The impact of Covid-19 on our lives has been immense – it continues to be hugely important though the intensity of interest and fear associated with the daily TV communications about it in the early days of 2020 has subsided.
A report this week drew attention to the long term effects on some people: the strange phenomenon of Long Covid includes greater risk of ‘Brain Fog’ and dementia Covid linked to longer-term elevated risk of brain fog and dementia | Coronavirus | The Guardian
The newspaper report draws on a scholarly article in the Lancet: Neurological and psychiatric risk trajectories after SARS-CoV-2 infection: an analysis of 2-year retrospective cohort studies including 1 284 437 patients - The Lancet Psychiatry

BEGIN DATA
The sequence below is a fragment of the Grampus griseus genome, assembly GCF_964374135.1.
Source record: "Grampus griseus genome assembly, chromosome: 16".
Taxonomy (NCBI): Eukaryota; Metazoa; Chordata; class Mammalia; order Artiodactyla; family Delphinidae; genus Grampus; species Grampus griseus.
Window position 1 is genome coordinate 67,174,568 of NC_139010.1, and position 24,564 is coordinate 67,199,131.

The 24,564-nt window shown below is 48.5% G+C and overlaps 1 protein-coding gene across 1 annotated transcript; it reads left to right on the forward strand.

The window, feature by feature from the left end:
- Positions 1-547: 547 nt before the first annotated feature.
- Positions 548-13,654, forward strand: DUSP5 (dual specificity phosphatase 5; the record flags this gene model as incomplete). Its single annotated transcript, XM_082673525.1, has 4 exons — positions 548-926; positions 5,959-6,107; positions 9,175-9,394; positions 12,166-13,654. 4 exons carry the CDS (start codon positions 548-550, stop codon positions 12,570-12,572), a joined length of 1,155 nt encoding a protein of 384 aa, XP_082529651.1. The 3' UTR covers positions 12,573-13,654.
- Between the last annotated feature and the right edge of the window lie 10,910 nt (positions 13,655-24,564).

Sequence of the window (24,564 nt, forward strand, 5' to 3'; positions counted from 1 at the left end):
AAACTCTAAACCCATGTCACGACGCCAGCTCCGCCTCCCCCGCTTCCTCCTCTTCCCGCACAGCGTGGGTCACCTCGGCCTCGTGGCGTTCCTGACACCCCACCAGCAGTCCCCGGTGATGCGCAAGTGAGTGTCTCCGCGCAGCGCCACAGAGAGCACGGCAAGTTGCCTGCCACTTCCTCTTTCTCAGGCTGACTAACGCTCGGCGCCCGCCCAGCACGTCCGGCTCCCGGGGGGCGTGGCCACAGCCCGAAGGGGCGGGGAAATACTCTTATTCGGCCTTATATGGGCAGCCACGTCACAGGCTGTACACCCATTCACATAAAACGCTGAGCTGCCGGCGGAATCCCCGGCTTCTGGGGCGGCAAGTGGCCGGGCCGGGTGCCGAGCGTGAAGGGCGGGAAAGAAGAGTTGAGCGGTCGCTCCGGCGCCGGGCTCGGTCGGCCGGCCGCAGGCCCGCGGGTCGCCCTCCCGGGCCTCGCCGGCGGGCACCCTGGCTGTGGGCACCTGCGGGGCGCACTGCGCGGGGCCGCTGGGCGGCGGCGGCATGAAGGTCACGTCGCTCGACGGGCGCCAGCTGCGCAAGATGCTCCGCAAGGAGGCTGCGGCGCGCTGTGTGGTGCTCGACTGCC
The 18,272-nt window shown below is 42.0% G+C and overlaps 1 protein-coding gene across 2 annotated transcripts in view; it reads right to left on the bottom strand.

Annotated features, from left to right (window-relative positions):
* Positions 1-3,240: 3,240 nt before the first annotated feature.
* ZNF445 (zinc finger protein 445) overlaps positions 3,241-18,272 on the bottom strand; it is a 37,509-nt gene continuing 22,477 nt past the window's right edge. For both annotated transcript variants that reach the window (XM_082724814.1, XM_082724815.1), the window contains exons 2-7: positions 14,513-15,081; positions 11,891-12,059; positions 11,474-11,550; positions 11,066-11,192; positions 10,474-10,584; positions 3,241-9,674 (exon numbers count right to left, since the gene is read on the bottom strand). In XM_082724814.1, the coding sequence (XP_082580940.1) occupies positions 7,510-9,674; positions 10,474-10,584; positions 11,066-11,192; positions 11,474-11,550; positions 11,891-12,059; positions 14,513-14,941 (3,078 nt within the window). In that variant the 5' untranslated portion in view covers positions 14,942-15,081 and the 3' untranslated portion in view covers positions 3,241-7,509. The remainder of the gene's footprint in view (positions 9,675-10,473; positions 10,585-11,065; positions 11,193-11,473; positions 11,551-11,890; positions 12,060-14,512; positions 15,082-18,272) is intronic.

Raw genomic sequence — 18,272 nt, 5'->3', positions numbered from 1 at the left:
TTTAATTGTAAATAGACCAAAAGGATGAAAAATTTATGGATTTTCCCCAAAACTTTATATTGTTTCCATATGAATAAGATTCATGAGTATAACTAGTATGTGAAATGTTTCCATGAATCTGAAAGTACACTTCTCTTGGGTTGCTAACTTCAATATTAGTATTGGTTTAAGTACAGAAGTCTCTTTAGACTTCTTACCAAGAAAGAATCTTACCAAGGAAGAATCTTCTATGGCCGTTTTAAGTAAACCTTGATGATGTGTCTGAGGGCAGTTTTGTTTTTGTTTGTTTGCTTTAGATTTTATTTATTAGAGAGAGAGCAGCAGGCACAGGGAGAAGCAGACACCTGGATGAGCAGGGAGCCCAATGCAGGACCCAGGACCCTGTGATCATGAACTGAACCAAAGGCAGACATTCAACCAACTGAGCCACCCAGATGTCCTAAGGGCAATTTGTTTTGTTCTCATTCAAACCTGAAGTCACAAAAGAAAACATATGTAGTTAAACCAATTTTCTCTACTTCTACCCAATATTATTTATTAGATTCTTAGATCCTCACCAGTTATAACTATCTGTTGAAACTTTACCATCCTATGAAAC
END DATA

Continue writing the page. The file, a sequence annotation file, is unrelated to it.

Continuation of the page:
This reviewed the health and mortality of 1,487,712 people from electronic health records from the USA and a number of other countries, including the UK, who have experienced infection with Covid-19 in one of its variants. Their subsequent experience of morbidity with a number of conditions was compared with that of people who had experienced a respiratory infection not-covid, over a follow up of 800 days.
The analysis differentiates by age group: children (<18 years), adults (18-64) and older adults (65+).